• by vlm (69642)

        That's the only wired watch I've seen. I was almost tempted - it was a nice idea, but it just looked hideous, and much too bulky.

        What killed it for me was the battery life was measured in hours and could only survive hundreds of charges and it cost hundreds of dollars. So, figure owning one cost about 20 cents/hr no matter if you looked at it or not...

  • Human senses, not merely be another way to surf the web. A HUD style implant in the retina or the ability to see other spectra of light like Jordi's visor would be useful. You know, general bionic man stuff. That's cool

  • we need more solarkini's [geenstijl.nl]!!

  • by AAWood (918613)

    Funnily enough, I've been looking at this recently. I still don't get quite there don't seem to be many low-cost monocular wearable displays out there, even if tethered to a desktop. I personally would love to be able to read on my phone on the way to work without worrying about walking into traffic, or to free up monitor at home for a messenger by placing it up on one eye. Surely the explosion of mobile devices out there mean low-cost small displays are common enough to do this now?

    About the only wearable

    • Yes, I agree I've been looking for cheap monocular HMD's for some time that take RCA input, (all I need is QVGA quality) and have replaceable, rechargeable batteries. I want to plug in my steampunk-ish camera (Olympus E-3 DSLR mounted inside of a wooden shell with bellows made to resemble Speed Graphics press cameras) live view feed into something I can see off the side of my field of vision, but not take over my complete field of view. I'd like something in the 1 - 1.8" size. I just got a PMP (portabl
    • by vlm (69642)

      I personally would love to

      Connect it to my hand held GPS unit so I can look for geocaches in "heads up" mode, enjoying the scenery rather than staring at the box.

      One problem is I'd like the battery life to be equivalent to my GPS, a couple days continuous. Then again, some people geocache with smartphones that have battery lives best measured in minutes, so maybe no big deal?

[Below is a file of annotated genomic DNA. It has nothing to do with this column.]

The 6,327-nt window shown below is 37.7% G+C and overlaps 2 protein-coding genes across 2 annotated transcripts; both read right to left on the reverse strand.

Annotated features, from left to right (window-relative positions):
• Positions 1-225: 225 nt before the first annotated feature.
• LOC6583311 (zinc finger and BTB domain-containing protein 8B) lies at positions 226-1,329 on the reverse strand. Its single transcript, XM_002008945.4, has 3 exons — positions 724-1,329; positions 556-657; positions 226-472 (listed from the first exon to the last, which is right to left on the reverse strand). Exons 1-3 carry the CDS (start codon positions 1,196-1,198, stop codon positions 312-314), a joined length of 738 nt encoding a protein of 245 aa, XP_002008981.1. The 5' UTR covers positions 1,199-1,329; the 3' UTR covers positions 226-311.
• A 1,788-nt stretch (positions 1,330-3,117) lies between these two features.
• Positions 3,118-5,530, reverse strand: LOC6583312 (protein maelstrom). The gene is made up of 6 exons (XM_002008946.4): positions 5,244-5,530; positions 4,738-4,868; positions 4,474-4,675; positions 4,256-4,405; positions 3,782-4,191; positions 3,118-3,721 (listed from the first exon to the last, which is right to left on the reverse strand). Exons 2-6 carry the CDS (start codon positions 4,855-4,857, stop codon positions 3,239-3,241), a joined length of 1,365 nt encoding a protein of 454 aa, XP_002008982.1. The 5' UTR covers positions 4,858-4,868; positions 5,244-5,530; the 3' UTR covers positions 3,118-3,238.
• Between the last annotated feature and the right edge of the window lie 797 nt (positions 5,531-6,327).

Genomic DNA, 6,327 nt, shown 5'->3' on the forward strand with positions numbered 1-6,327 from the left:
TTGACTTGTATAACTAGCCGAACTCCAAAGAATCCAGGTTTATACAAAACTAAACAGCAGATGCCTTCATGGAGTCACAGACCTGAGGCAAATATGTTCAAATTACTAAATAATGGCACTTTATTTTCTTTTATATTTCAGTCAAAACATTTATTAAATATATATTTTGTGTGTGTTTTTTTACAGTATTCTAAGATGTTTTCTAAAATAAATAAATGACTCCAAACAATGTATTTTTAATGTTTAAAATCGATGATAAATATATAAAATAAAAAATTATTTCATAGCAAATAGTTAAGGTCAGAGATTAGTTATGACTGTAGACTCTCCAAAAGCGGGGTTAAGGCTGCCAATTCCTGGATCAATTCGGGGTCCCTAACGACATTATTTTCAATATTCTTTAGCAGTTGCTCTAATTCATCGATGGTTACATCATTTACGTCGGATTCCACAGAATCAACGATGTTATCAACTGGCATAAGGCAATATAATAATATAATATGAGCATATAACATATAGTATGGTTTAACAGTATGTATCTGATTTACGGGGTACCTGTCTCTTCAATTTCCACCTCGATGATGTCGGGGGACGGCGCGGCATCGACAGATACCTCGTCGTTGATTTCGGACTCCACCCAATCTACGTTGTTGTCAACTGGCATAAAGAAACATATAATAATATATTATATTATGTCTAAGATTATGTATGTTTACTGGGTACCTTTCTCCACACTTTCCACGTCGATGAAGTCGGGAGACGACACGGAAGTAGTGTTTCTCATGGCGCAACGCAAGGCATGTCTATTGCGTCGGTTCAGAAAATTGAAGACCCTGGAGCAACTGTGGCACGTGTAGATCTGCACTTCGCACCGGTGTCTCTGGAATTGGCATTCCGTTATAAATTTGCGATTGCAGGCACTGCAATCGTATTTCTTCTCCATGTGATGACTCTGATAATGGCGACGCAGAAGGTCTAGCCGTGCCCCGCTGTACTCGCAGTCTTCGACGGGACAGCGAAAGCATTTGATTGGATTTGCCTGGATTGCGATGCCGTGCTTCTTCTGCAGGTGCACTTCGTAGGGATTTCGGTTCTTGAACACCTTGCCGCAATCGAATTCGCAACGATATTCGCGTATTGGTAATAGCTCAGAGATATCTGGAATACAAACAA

• That's why having a standard replaceable battery is important. So many of these devices either have batteries that are soldered in, or are unique to the manufacturer and will be hard to come by when either the manufacturer goes out of business or makes the next generation of new shiny that uses a different battery type. The JXD 696 that I mentioned earlier for instance takes a Nokia 5C battery that is very common (my previous cell phone in fact used it). Unfortunately, it looks like the newer generation
    • by macshit (157376)

      Funnily enough, I've been looking at this recently. I still don't get quite there don't seem to be many low-cost monocular wearable displays out there, even if tethered to a desktop.

      It's not good enough to be low cost, they'd also have to not suck.

      Judging from the "eye displays" I've tried, even the basic tech is still pretty shaky, and trying to make a product that seamlessly integrates with the outside environment is appreciably harder.

      A product that distracts people visually while promoting use "on the move" would also be an interesting public safety problem. Think zoned-out pedestrians listening to their ipod, or drivers yacking on their cellphone, but worse. [Whatever warning

      • by AAWood (918613)

        Agreed on the social aspects, but on the technical ones I don't understand quite why the tech is, as you put it, pretty shaky. For one of these you just need a small screen that looks OK, enough battery to keep it going for a while, a way to get the video to it, and a way to attach it to your head. You can walk into any phone shop and get something that does the first three for a hundred pounds or so, and I don't really see any trouble with the fourth. So why does it cost three times as much to get somethin

        • by macshit (157376)

          I don't know know enough about the technical details to give a good answer, but there are some things that come to mind.

          It seems that compared to a cellphone, an eye-display would require optics (can't just hang a display in front of your eye), which would add weight/bulk/opacity. Moreover, for casual use, it would have to be even lighter than a cell phone (you can't have a heavy weight precariously perched over you eye, and bulky head gear isn't acceptable for a consumer product), and even with the batte

  • Call me a dork but my phone is clipped to my belt. I'm approaching the age when I may need a digital hearing aid. My glasses aren't technically electronic but at the atomic level everything is and they adjust to ambient light. We won't get into pacemakers, insulin pumps... None of these items are exotic.